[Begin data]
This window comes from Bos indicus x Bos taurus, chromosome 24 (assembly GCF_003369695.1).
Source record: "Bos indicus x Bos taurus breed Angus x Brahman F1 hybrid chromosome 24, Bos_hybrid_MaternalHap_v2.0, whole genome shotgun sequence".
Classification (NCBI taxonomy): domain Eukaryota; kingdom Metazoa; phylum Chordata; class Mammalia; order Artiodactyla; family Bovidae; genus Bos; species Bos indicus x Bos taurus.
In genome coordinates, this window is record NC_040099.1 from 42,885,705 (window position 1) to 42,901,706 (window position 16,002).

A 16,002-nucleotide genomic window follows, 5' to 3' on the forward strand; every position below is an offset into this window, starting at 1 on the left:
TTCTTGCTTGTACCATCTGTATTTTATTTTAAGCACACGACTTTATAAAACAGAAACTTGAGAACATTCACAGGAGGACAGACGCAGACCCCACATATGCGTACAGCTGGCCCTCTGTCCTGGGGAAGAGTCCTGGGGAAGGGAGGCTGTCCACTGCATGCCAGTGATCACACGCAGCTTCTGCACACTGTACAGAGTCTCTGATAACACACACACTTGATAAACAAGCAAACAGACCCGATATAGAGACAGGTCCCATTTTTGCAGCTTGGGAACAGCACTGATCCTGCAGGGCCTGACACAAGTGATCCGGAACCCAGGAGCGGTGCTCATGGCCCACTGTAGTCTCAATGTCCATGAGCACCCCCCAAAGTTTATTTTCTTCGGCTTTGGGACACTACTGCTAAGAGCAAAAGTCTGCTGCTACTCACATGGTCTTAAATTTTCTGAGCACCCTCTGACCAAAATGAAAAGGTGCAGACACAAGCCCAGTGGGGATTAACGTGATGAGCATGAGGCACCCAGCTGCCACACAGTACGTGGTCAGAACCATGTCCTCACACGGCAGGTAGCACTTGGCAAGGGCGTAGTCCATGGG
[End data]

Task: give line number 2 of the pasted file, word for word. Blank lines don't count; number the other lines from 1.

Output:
Source record: "Bos indicus x Bos taurus breed Angus x Brahman F1 hybrid chromosome 24, Bos_hybrid_MaternalHap_v2.0, whole genome shotgun sequence".